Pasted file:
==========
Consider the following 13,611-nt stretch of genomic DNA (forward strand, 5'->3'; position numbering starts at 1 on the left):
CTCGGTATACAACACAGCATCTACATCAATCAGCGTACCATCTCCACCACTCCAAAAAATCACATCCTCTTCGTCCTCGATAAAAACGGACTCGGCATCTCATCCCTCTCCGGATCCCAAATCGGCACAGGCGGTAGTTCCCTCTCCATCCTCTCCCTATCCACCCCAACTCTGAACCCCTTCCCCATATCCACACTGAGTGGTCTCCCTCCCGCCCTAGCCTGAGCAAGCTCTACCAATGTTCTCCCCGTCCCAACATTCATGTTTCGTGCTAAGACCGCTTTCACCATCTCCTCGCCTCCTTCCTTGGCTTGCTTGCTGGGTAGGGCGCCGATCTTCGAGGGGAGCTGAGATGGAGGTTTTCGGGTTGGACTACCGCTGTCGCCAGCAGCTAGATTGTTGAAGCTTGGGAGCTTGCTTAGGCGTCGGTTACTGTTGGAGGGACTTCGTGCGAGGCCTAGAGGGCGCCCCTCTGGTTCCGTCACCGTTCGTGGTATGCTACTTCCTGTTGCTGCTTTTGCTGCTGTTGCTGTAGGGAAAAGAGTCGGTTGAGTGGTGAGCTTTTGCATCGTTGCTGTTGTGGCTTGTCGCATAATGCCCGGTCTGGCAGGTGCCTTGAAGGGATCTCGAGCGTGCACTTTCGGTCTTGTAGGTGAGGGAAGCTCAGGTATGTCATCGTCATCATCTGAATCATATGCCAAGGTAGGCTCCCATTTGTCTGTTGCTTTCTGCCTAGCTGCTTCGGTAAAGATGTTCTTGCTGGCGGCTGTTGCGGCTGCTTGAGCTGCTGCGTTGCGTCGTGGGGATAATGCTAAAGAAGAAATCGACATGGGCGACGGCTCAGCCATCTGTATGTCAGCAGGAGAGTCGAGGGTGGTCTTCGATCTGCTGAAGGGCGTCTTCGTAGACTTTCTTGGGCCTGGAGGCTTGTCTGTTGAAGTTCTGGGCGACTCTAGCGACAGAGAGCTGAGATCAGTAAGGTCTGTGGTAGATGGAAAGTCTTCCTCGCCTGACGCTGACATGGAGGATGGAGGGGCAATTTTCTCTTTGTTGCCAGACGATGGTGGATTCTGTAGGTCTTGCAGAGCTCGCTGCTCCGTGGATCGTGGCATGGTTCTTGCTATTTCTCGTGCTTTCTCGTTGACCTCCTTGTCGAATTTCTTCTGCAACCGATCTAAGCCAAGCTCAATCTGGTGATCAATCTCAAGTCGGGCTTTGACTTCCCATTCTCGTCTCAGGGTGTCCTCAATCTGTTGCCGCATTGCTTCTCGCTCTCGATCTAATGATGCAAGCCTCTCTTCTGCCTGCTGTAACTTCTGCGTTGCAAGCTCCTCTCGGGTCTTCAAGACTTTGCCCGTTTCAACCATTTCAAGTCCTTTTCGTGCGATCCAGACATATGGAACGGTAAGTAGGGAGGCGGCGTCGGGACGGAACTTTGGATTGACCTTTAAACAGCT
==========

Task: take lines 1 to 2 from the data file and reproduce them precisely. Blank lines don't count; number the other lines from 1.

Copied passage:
Consider the following 13,611-nt stretch of genomic DNA (forward strand, 5'->3'; position numbering starts at 1 on the left):
CTCGGTATACAACACAGCATCTACATCAATCAGCGTACCATCTCCACCACTCCAAAAAATCACATCCTCTTCGTCCTCGATAAAAACGGACTCGGCATCTCATCCCTCTCCGGATCCCAAATCGGCACAGGCGGTAGTTCCCTCTCCATCCTCTCCCTATCCACCCCAACTCTGAACCCCTTCCCCATATCCACACTGAGTGGTCTCCCTCCCGCCCTAGCCTGAGCAAGCTCTACCAATGTTCTCCCCGTCCCAACATTCATGTTTCGTGCTAAGACCGCTTTCACCATCTCCTCGCCTCCTTCCTTGGCTTGCTTGCTGGGTAGGGCGCCGATCTTCGAGGGGAGCTGAGATGGAGGTTTTCGGGTTGGACTACCGCTGTCGCCAGCAGCTAGATTGTTGAAGCTTGGGAGCTTGCTTAGGCGTCGGTTACTGTTGGAGGGACTTCGTGCGAGGCCTAGAGGGCGCCCCTCTGGTTCCGTCACCGTTCGTGGTATGCTACTTCCTGTTGCTGCTTTTGCTGCTGTTGCTGTAGGGAAAAGAGTCGGTTGAGTGGTGAGCTTTTGCATCGTTGCTGTTGTGGCTTGTCGCATAATGCCCGGTCTGGCAGGTGCCTTGAAGGGATCTCGAGCGTGCACTTTCGGTCTTGTAGGTGAGGGAAGCTCAGGTATGTCATCGTCATCATCTGAATCATATGCCAAGGTAGGCTCCCATTTGTCTGTTGCTTTCTGCCTAGCTGCTTCGGTAAAGATGTTCTTGCTGGCGGCTGTTGCGGCTGCTTGAGCTGCTGCGTTGCGTCGTGGGGATAATGCTAAAGAAGAAATCGACATGGGCGACGGCTCAGCCATCTGTATGTCAGCAGGAGAGTCGAGGGTGGTCTTCGATCTGCTGAAGGGCGTCTTCGTAGACTTTCTTGGGCCTGGAGGCTTGTCTGTTGAAGTTCTGGGCGACTCTAGCGACAGAGAGCTGAGATCAGTAAGGTCTGTGGTAGATGGAAAGTCTTCCTCGCCTGACGCTGACATGGAGGATGGAGGGGCAATTTTCTCTTTGTTGCCAGACGATGGTGGATTCTGTAGGTCTTGCAGAGCTCGCTGCTCCGTGGATCGTGGCATGGTTCTTGCTATTTCTCGTGCTTTCTCGTTGACCTCCTTGTCGAATTTCTTCTGCAACCGATCTAAGCCAAGCTCAATCTGGTGATCAATCTCAAGTCGGGCTTTGACTTCCCATTCTCGTCTCAGGGTGTCCTCAATCTGTTGCCGCATTGCTTCTCGCTCTCGATCTAATGATGCAAGCCTCTCTTCTGCCTGCTGTAACTTCTGCGTTGCAAGCTCCTCTCGGGTCTTCAAGACTTTGCCCGTTTCAACCATTTCAAGTCCTTTTCGTGCGATCCAGACATATGGAACGGTAAGTAGGGAGGCGGCGTCGGGACGGAACTTTGGATTGACCTTTAAACAGCT